— Lydia Williams, Longwood University

Photos of Chris Dixon, Bill Fiege and Winston Barham & Brian Smith addressing the audience.

A photo of Randi Wines and Shiloh Campbell presenting to the audeince.

Randi Wines and Shiloh Campbell presented a session on urban fiction.

Beyond ADA: What Your Customers with Disabilities Want

Presenters: William and Cheryl Duke, W.C. Duke Associates, Inc.

This informative, interesting, and entertaining session was presented by Cheryl and Bill Duke of The Opening Doors®, an innovative multimedia skills-based customer service program on how to serve persons with mobility, hearing, or visual impairments.

The goals of the session were:

  1. Learn how NOT to be manners-challenged or etiquette-impaired when meeting persons with disabilities. This would include welcoming your customers with disabilities, ascertaining exactly what the customer needs by speaking and interacting directly with the customer, and remembering that the information you need to help them comes from the customers.
  2. Know proper terminology and “people first” language. Just because the blue signs at parking spaces may say “handicapped” doesn’t mean you should use that word. Use “people first” terminology, such as:
    • Person who is deaf or hard of hearing
    • Person who is blind or has low vision
    • Person who uses a wheelchair
    • Wheelchair user
    • Person with a cognitive disability
    • Person who has epilepsy
  3. Use practical skills and information. Relax: people with disabilities have diverse personalities, like the rest of us do. If you ever have a question — what to do, how to do it, how to say it — the person with the disability is always your first and best resource.

The session went into specific skills and resources for assisting persons with specific disabilities and the equipment available, as well as low-cost and no-cost ways to provide services. For more information, contact or visit or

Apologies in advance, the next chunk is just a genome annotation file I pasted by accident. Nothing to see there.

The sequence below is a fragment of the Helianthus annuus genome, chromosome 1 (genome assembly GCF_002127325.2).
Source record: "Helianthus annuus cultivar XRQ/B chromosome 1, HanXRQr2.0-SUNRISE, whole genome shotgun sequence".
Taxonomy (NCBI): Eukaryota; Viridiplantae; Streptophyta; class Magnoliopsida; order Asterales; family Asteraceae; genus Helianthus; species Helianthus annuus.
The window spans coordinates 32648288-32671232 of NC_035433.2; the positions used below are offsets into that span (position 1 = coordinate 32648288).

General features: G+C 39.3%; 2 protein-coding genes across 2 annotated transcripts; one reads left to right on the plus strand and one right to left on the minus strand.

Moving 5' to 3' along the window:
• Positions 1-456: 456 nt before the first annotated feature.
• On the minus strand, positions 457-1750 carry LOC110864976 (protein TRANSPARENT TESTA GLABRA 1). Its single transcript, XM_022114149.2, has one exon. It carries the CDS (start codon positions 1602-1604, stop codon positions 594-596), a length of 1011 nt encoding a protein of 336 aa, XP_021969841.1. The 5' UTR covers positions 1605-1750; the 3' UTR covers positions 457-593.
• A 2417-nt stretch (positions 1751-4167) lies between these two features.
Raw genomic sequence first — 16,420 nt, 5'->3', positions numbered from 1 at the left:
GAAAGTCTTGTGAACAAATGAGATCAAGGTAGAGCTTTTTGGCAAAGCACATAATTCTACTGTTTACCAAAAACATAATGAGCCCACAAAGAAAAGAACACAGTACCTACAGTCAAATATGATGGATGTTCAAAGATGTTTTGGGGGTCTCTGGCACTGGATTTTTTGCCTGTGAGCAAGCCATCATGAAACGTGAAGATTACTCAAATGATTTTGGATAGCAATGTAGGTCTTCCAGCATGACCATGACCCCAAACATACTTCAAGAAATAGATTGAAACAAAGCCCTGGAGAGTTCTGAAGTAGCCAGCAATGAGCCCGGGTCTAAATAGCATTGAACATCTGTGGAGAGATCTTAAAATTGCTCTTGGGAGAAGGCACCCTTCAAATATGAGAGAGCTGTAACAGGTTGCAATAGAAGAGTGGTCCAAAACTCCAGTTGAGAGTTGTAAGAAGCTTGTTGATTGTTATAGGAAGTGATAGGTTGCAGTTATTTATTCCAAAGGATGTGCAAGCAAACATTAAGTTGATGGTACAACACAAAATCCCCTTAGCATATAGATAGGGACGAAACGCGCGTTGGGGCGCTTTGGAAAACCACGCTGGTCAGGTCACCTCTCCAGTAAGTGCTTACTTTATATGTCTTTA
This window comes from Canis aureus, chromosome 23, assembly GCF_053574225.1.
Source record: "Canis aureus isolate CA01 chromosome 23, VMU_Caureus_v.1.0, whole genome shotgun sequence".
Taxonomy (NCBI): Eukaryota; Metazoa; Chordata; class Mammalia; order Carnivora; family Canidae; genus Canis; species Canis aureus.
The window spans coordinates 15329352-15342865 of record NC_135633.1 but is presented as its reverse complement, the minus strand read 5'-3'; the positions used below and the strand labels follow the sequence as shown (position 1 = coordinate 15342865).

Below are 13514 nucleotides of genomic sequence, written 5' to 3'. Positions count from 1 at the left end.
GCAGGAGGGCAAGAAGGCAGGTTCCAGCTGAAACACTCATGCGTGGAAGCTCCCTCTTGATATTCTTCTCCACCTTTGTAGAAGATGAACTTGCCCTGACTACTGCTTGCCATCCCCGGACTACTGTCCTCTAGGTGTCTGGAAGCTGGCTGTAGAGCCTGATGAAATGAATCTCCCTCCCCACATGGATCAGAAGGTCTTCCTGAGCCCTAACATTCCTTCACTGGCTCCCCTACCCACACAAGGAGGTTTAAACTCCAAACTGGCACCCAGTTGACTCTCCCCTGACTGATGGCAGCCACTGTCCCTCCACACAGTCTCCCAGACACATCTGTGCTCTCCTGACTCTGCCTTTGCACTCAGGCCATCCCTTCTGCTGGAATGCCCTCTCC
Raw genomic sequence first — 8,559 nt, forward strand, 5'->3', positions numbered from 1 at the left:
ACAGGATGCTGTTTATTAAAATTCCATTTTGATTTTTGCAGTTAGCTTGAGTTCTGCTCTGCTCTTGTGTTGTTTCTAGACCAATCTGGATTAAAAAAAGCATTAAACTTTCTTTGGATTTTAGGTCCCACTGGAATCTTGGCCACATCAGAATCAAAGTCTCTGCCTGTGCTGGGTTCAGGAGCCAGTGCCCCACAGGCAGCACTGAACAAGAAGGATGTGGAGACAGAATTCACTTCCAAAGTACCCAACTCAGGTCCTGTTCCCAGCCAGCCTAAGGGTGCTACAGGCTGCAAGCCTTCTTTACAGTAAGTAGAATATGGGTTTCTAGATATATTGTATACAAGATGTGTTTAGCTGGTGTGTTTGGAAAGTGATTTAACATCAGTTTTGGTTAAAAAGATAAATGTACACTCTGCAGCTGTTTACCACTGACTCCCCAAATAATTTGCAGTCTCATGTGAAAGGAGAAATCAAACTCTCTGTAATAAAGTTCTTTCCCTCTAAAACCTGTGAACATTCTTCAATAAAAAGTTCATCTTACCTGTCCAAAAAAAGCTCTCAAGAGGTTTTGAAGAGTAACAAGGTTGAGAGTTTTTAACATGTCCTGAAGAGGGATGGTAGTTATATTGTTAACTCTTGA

— Jean Quible, Virginia Tech retiree

A Photo of friends posing with big hats on, and another photo of people dancing in a Conga line.

Top, the social brings friends together for an evening of fun.
Above, the conga line has everyone up and moving to the music.

10:45-11:45 a.m.

Effective Management of Group Collaboration

Presenters: Christopher Dixon and George Oberle, George Mason University

“In any group there are effective leaders, but also effective members,” according to Christopher Dixon. Along with George Oberle, Dixon presented objectives toward building effective teams within the workplace. Their session showed how accomplishments are better achieved through collaboration. Building a team to accomplish a goal consists of a number of components, including shared understanding, respect for diversity, trust, communication, conflict management, accountability, and time to allow for the process to occur. Dixon and Oberle also addressed the challenge of building a team. Ideas included how to work with members who are afraid to express an opinion, dealing with the member who won’t buy into the group, facing a member with his/her own agenda, how to work with dominant personalities, dealing with someone you don’t trust, and how to manage the team leader. At the conclusion of the session, Dixon and Oberle listed some important items to keep in mind for running successful meetings: set house rules, have an agenda, keep minutes, provide leadership, determine action items, and encourage teamwork.

— Marcia Cramer, Pamunkey Regional Library VL